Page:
How big of a nerdy English/writing type of person does one need to be to appreciate the fact that the MLA has come out with a new edition of the style manual? And does it make me an even bigger
looser enthusiast that the first thing I want to look at in the newest issue of The Journal of Electronic Publishing is a review of this new style manual?
Regardless, it’s an interesting piece by Kevin S. Hawkins, who is an electronic publishing librarian over at the University of Michigan. The rest of the journal looks interesting this time around too. Based on what Hawkins is saying, it sounds like MLA has made some advances in dealing with electronic resources and in acknowledging the fact that almost all of the writing/editing done in academic/humanities-type journals involves computers.
And for me, this observation brought back unpleasant memories: “I’m glad to see that two holdovers from the days of the typewriter have finally been put to rest: underlining and double spacing after periods are out, and italicization and single spacing are in.” Twelve years ago, when I was trying to wrap up my dissertation in the summer before I began my first tenure-track job, I was in an epic (well, for me) battle with a thesis/dissertation reader in the Bowling Green State University graduate college.
In those days (I assume this is still true, though I don’t typically have to deal with such things at EMU because our graduate students do “projects” and not “theses” that adhere to such strict rules), this was the final stop for a dissertation, a hoop soon-to-be PhDs had to jump through even after a defense. The staff in this office was made up mostly of MA students on an assistantship, and their job was to proof-read for your run-of-the-mill errors and for adherence to a style manual– in my case, the MLA style manual. This reviewer did catch a number of errors I was able to tidy up, but this person (who was always anonymous to me) also tried to argue that I had to eliminate all contractions (I dare you to find that rule in the MLA style manual) and to change all italics into underlined text. I had a lot of italics in my diss, both for book titles but also for emphasis— probably a little too much emphasis– and I thought then (and think now) that underlining is ugly.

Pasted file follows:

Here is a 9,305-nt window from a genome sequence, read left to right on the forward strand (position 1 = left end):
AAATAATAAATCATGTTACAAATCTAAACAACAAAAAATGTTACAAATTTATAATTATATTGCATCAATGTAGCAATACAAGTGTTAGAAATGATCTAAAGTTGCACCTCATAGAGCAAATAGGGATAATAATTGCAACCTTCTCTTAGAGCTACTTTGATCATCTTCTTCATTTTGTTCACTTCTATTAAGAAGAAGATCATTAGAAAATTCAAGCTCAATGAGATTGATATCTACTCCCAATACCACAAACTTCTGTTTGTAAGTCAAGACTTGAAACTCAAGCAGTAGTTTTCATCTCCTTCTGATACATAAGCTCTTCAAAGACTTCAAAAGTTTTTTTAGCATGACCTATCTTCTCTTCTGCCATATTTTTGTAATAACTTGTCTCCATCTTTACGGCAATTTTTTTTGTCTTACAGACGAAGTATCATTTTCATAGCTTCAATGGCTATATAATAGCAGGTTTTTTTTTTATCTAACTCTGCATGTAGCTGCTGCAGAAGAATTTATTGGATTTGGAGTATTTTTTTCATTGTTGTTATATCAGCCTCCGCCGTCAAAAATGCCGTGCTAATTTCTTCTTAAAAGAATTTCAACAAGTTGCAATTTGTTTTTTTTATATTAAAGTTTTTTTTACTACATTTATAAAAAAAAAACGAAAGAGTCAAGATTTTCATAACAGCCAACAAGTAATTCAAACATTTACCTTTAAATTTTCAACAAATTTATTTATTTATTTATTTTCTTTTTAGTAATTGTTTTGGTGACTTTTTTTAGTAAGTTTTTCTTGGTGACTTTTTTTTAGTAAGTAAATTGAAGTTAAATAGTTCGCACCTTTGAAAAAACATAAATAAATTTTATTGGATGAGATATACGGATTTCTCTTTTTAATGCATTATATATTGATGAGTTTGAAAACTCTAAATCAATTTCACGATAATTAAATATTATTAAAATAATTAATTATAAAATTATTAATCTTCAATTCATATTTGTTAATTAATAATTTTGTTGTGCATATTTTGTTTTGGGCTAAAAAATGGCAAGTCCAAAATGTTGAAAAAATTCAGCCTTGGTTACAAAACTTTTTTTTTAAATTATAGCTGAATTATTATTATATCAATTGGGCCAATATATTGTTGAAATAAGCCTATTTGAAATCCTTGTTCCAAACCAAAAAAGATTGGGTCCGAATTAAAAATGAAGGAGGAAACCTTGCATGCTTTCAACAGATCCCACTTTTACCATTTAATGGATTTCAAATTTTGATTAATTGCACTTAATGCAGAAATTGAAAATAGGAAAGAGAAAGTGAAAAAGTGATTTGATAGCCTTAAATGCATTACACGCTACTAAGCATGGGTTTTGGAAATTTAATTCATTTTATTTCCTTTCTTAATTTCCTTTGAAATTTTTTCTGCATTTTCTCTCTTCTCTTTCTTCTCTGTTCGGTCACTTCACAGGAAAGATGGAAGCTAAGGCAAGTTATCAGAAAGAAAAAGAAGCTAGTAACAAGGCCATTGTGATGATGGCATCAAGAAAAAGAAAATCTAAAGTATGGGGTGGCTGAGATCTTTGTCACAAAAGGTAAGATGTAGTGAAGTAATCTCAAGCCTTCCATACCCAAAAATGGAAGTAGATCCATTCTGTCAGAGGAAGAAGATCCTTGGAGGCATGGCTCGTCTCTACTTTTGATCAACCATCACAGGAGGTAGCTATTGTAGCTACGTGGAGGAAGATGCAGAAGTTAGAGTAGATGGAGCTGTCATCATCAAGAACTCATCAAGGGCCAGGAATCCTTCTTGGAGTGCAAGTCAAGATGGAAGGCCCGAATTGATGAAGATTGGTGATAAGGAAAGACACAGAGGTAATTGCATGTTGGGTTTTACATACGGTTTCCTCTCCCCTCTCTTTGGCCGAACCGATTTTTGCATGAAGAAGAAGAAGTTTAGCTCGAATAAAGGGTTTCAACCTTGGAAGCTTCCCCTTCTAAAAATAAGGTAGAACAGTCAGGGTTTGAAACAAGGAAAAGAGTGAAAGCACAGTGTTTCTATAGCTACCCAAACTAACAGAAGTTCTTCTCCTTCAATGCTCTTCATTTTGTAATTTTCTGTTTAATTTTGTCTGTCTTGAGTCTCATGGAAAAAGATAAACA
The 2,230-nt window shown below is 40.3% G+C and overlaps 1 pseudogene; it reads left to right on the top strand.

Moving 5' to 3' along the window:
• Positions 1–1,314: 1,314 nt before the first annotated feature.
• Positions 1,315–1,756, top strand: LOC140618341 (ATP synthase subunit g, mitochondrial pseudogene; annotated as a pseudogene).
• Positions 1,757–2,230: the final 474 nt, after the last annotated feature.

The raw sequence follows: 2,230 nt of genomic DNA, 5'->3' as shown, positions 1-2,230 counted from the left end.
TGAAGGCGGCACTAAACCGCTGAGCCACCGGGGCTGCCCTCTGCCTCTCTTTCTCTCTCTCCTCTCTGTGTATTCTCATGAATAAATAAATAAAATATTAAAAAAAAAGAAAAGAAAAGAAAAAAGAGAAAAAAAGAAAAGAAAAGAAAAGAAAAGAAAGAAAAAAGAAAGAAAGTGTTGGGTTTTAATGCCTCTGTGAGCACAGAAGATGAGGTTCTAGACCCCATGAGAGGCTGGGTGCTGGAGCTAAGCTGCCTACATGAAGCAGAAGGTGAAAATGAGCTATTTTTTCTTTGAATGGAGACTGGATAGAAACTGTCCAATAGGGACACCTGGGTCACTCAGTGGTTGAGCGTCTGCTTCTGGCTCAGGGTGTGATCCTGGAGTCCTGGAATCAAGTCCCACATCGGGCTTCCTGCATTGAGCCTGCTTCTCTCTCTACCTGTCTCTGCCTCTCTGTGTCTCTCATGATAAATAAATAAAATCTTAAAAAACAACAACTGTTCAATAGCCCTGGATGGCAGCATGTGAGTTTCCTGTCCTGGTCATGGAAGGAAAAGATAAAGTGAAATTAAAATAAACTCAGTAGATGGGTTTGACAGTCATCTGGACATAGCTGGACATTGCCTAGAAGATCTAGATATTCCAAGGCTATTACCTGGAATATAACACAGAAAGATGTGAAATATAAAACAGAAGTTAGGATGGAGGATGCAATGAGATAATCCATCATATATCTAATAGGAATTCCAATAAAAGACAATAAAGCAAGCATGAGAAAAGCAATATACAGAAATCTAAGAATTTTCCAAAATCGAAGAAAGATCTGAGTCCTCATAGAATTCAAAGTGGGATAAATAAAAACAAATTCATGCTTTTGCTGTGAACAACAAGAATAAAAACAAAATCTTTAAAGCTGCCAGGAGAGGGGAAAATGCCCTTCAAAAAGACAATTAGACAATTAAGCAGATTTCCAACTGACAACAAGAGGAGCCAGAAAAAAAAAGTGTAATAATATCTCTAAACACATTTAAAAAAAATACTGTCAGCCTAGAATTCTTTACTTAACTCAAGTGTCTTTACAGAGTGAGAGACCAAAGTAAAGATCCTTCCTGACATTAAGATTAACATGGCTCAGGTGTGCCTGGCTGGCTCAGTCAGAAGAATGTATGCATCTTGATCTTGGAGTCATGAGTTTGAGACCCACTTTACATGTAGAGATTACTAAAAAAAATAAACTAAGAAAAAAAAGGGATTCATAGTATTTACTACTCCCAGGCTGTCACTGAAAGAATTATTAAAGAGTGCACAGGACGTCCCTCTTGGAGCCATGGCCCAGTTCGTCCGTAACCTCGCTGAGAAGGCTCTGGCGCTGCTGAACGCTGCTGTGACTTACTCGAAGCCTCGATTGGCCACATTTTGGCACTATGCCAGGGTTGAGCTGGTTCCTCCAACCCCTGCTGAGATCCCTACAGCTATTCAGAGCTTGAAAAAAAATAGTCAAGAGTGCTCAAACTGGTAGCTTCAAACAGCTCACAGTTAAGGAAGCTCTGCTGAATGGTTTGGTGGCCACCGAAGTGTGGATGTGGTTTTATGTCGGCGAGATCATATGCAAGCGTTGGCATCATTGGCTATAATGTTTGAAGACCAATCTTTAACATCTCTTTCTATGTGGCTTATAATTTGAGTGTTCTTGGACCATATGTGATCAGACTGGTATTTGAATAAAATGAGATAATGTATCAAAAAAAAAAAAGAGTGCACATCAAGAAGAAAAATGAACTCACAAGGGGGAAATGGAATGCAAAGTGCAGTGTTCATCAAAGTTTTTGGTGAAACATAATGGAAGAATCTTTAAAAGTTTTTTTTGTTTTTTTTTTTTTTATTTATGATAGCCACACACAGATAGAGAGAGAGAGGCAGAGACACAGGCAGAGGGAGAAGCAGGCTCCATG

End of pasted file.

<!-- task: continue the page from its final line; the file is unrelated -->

Well, long-story a bit shorter, I actually went back and forth via email with this person for a while, and I ultimately had to get a “supervisor” involved in order to remind this office that I had successfully defended my dissertation. I ended up presenting this person with a quote from that edition of the MLA style manual (the second?) which said italics were at least an acceptable substitute for underlining. I finished, went on with my life, and became the tenured professor you see before you today. I don’t know whatever happened to this reviewer, but I am guessing they are not happy with these new MLA changes.
Depending on what happens with English 328 next year, perhaps this could be a reading for that class….